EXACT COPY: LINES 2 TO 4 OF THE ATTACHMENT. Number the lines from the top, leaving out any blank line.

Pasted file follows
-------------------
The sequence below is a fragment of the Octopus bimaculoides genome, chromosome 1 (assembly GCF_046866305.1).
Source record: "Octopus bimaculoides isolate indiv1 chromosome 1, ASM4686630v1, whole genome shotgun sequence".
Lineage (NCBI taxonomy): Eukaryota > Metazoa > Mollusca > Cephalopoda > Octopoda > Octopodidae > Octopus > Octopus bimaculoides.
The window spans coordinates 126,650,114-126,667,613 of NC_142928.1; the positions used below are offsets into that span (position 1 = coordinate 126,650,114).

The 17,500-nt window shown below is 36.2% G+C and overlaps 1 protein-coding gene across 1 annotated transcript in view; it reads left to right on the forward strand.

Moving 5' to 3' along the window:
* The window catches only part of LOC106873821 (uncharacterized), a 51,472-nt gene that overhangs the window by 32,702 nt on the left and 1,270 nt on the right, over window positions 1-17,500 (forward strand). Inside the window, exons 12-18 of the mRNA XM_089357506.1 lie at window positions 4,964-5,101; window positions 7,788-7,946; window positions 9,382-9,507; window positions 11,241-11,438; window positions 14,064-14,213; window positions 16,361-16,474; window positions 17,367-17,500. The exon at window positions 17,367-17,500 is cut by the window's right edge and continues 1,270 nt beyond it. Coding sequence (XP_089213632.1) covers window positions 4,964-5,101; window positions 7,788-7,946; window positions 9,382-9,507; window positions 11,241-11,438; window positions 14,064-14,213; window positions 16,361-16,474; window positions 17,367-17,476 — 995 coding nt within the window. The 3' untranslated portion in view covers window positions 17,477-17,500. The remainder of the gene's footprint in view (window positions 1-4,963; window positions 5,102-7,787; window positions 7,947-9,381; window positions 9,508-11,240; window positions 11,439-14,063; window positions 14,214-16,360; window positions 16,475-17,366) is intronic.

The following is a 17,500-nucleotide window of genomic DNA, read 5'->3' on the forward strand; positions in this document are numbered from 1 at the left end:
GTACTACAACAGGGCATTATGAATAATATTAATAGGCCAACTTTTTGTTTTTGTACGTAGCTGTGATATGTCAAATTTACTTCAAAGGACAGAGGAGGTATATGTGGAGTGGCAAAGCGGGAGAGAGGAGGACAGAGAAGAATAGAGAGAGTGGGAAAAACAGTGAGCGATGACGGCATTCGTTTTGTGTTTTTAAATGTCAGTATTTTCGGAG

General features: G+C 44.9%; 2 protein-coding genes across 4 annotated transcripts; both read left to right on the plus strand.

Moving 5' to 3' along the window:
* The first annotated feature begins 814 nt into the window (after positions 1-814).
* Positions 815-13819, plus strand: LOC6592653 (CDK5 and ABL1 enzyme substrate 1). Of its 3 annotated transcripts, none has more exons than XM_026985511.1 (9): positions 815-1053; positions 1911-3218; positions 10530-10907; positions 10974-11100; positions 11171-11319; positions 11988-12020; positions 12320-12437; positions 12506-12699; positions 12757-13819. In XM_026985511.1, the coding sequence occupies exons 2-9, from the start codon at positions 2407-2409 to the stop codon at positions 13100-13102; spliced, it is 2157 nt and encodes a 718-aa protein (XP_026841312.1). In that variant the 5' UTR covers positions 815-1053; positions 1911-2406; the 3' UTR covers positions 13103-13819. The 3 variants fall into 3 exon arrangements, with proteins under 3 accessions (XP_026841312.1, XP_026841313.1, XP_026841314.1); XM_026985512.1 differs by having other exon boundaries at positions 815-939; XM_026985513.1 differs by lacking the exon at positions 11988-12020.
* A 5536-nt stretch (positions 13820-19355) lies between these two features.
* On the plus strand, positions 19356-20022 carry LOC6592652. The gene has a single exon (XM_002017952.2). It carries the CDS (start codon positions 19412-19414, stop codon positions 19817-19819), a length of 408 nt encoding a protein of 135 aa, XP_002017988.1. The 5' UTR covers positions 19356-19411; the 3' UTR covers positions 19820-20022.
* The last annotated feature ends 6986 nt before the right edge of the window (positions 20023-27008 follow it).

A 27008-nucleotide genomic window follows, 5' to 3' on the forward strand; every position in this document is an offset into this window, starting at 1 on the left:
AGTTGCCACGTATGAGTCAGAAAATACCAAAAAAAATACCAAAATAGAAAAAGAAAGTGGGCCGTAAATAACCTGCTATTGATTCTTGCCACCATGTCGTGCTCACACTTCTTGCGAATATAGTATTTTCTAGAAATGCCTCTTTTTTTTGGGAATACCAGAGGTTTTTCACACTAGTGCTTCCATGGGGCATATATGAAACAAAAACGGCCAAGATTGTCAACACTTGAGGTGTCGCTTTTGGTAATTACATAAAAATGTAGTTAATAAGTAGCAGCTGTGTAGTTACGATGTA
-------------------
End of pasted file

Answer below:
Source record: "Octopus bimaculoides isolate indiv1 chromosome 1, ASM4686630v1, whole genome shotgun sequence".
Lineage (NCBI taxonomy): Eukaryota > Metazoa > Mollusca > Cephalopoda > Octopoda > Octopodidae > Octopus > Octopus bimaculoides.
The window spans coordinates 126,650,114-126,667,613 of NC_142928.1; the positions used below are offsets into that span (position 1 = coordinate 126,650,114).